COVID-19 vaccines increase risk of myocarditis in young men

COVID-19 vaccines increase risk of myocarditis in young men

British physicians have found that young men have a higher risk of developing myocarditis (inflammation of the heart) after vaccination. The work was published in the journal Circulation. The findings were reported Monday by the press service of the American Heart Association (AHA).

Myocarditis is inflammation of the heart muscle (myocardium). It can reduce the heart’s ability to pump blood, cause chest pain, shortness of breath and rapid or irregular heartbeat. Last year, Israeli scientists found that Pfizer and Moderna coronavirus vaccines sometimes cause this condition.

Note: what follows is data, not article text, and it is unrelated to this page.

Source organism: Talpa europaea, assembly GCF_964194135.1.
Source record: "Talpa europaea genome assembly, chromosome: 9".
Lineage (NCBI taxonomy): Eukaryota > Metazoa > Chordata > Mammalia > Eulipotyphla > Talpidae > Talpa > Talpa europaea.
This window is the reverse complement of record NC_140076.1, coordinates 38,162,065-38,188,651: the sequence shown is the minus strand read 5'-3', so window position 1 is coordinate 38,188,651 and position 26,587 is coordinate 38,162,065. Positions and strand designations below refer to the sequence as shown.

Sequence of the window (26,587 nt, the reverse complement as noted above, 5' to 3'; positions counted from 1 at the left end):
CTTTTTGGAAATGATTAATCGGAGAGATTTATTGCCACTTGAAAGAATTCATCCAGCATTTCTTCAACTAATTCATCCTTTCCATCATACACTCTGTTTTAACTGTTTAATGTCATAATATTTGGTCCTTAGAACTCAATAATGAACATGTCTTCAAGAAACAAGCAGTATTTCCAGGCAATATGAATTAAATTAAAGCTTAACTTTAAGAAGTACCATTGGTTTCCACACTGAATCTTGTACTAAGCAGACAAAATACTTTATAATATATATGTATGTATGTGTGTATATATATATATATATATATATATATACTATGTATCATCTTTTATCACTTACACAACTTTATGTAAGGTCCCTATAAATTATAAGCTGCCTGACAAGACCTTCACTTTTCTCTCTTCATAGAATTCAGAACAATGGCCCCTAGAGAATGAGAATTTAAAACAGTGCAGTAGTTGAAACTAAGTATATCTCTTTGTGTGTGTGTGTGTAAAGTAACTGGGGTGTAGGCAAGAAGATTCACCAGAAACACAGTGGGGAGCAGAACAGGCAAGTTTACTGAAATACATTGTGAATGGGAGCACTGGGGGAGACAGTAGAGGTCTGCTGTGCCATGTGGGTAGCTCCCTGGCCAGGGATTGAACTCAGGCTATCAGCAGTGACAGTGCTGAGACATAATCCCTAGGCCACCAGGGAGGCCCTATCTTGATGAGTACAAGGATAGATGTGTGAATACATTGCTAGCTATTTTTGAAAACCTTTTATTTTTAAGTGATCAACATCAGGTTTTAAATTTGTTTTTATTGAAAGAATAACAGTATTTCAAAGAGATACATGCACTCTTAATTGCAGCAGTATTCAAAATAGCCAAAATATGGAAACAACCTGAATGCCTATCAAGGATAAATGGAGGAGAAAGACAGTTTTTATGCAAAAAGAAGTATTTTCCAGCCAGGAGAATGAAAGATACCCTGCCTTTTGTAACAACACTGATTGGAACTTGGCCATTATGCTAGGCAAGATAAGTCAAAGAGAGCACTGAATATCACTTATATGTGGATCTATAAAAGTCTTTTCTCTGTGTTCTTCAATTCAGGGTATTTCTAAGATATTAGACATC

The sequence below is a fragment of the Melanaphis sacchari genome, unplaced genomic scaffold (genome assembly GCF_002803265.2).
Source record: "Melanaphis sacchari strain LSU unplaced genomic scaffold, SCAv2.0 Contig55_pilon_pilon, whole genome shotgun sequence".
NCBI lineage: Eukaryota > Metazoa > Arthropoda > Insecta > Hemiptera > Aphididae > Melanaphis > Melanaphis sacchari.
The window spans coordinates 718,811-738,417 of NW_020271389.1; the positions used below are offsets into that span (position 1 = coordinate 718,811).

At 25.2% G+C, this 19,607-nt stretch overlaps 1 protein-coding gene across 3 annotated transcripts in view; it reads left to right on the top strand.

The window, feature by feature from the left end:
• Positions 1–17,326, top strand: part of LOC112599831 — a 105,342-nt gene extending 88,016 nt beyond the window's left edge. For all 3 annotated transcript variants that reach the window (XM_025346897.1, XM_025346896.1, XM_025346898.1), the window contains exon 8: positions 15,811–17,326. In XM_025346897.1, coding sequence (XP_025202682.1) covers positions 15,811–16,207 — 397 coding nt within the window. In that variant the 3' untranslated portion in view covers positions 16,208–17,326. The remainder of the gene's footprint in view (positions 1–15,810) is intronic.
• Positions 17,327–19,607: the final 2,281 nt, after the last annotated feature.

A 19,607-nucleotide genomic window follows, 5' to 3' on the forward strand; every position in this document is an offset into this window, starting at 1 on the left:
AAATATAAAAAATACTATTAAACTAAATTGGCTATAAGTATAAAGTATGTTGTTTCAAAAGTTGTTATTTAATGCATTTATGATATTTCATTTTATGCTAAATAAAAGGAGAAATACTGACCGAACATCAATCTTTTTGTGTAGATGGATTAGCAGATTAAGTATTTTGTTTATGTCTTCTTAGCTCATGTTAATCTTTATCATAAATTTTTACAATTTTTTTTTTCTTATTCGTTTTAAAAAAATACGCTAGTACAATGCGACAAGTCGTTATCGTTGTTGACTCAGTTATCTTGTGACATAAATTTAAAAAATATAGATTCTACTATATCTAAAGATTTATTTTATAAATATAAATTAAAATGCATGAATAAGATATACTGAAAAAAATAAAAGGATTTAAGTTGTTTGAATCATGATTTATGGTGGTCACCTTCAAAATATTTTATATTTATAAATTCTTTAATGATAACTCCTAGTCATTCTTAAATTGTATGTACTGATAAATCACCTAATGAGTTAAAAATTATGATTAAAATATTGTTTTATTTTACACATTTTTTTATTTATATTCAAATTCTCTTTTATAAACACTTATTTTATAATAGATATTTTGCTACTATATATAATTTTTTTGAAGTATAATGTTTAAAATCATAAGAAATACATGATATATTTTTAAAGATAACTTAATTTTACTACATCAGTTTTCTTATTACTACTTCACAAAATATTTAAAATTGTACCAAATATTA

For this reason, the researchers decided to find out how COVID-19 mRNA vaccines and a previous infection affected heart health. To do this, they analyzed information on 42.8 million people who received at least one dose of AstraZeneca, Pfizer and Moderna vaccines. Of those, 21.2 million had received 3 doses, and 5.9 million had had SARS-CoV-2 before or after vaccination. Myocarditis was found in 2,861 people.

On average, women had a higher risk of heart inflammation after the disease than after the vaccines. The same was true for older men. However, the researchers found that after receiving any mRNA vaccine, men under age 40 had a higher risk of developing myocarditis than after having had the infection. This likelihood was also higher after receiving two doses of Moderna vaccine compared to the risk after COVID-19 infection.

According to the researchers, this should be taken into account when designing vaccination strategies and evaluating side effects of vaccination.